hand-drawn-game-strategy

When markets are volatile and economies are sluggish, your role is to help clients protect their portfolios.

Listen to the full podcast on AdvisorToGo.

Doing so now is important, because energy prices are stagnant and the Canadian dollar is weak. At the same time, national debt levels are rising, says Colum McKinley, vice-president of Canadian equities at CIBC Asset Management. He manages the Renaissance Canadian Core Value Fund.

Read: Investors putting retirements at risk

On the energy front, not only have companies in Western Canada been laying off employees, he adds, but also they’ll likely make further cuts.

One sector that may start suffering is the financial sector, he explains. “Banking is a levered play on an economy. So if we see a slowdown in the economy, [that] will affect the loan growth at Canadian banks. So, with further layoffs in Western Canada, we could see loan losses, or provisions for loan losses, rise from what are fairly low levels today.”

Read:

But banks have continued to post strong results so far, says McKinley. “Their wealth [management] businesses continue to perform quite well, and their capital markets-related revenues [are] also quite strong.”

And, he finds, central Canada, industrial Ontario and industrial Quebec “are benefiting from a weaker Canadian dollar, [and] from strength in the U.S. economy, where many of our exports go.”

Still, investors should monitor their portfolios and re-evaluate their defensive investment strategies. As McKinley notes, even though sectors such as consumer staples have historically withstood volatility and offered stability, they can’t be relied on.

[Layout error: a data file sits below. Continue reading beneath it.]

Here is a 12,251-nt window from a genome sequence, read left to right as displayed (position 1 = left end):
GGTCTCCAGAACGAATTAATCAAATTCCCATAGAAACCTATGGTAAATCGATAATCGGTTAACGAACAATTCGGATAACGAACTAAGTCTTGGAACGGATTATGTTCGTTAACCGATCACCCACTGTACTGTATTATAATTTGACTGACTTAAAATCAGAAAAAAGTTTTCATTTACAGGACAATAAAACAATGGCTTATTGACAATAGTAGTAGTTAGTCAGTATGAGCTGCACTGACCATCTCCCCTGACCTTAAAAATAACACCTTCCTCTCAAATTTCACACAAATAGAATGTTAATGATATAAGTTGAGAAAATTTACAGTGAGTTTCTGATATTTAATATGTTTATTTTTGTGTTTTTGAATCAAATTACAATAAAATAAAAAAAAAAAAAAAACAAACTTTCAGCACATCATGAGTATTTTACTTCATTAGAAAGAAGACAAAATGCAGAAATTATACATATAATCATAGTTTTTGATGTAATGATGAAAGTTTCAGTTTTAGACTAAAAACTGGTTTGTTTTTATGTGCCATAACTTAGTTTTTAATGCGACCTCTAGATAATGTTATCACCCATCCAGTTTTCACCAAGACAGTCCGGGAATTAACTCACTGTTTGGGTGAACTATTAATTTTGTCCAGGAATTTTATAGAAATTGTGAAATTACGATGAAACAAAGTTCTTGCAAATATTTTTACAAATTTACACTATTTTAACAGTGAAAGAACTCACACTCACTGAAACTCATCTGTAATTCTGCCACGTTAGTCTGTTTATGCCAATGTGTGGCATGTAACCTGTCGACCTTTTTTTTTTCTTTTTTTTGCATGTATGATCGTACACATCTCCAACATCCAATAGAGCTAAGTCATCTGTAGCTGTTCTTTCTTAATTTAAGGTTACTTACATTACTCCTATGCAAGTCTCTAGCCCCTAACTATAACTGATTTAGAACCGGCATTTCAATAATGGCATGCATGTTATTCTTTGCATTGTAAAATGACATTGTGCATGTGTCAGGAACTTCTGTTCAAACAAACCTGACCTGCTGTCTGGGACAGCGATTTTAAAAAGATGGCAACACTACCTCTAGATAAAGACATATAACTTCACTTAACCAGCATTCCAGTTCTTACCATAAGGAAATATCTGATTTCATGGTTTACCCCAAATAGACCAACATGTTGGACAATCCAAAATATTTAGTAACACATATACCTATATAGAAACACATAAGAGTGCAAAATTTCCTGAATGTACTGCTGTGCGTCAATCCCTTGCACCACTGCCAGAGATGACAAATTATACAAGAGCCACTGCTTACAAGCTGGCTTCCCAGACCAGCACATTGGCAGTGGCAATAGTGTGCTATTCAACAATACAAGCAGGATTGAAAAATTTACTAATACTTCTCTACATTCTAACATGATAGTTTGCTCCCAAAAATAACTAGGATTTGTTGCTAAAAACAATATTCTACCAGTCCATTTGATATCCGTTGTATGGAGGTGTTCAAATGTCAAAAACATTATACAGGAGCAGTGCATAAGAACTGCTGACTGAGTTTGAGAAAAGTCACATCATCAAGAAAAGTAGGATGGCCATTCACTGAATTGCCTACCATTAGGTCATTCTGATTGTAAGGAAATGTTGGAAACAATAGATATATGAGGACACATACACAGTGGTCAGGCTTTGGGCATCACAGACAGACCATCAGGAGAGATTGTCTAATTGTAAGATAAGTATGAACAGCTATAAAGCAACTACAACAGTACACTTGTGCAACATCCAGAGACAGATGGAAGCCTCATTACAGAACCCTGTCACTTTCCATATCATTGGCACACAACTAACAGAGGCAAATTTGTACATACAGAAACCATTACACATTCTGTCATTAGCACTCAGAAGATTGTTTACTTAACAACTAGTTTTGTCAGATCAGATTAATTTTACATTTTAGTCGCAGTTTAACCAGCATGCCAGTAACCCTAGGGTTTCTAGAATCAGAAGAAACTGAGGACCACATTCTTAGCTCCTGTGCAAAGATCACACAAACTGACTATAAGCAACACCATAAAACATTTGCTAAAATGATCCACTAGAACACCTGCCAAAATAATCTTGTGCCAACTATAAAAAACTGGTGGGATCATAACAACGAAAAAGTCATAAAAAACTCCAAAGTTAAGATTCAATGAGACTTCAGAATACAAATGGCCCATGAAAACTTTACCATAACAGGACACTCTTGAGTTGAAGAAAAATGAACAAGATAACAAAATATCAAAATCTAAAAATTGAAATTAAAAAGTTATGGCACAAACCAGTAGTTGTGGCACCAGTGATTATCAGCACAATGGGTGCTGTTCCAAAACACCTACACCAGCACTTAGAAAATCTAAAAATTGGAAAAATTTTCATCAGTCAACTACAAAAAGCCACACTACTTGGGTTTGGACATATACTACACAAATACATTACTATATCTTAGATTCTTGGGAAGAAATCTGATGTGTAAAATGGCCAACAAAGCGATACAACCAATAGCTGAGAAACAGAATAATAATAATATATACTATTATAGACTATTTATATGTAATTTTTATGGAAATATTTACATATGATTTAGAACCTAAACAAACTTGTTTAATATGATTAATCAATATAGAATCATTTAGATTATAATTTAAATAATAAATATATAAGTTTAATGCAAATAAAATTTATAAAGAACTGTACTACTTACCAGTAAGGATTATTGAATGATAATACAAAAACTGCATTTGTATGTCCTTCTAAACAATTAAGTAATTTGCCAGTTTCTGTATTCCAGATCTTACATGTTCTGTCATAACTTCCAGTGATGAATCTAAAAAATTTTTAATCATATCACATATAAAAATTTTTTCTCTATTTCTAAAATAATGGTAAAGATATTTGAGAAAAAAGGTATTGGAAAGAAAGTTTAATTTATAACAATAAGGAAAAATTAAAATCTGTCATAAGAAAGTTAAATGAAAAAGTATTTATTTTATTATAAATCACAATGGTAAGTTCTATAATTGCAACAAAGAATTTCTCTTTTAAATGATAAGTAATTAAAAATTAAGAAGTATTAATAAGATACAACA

Read:

“Consumer staples are stocks that have done exceptionally well over the last number of years. There are strong businesses [that] have typically been defensive in weak equity markets. So they’ve helped investors preserve capital.”

Read: Slow global growth will hinder investors

But now, “as there’s been volatility in the market [and] people have looked for places to go outside the energy complex, we’ve seen the valuations of these stocks move quite a bit higher.”

McKinley prefers to buy stocks when they’re attractively priced and, at times, when they’re out of favour. So, “the consumer staples sector is one that, today, we’re not seeing a lot of incredible opportunities in based on the valuations of its businesses.”

Read:

TIGER 21 members choose real estate

Winners in the corporate bond space

Why dividends offer downside protection

5 key financial themes in 2015

How market volatility affects correlations

Discuss subpar performance with clients

Originally published on Advisor.ca

Add a comment

You must be logged in to comment.

Register on Advisor.ca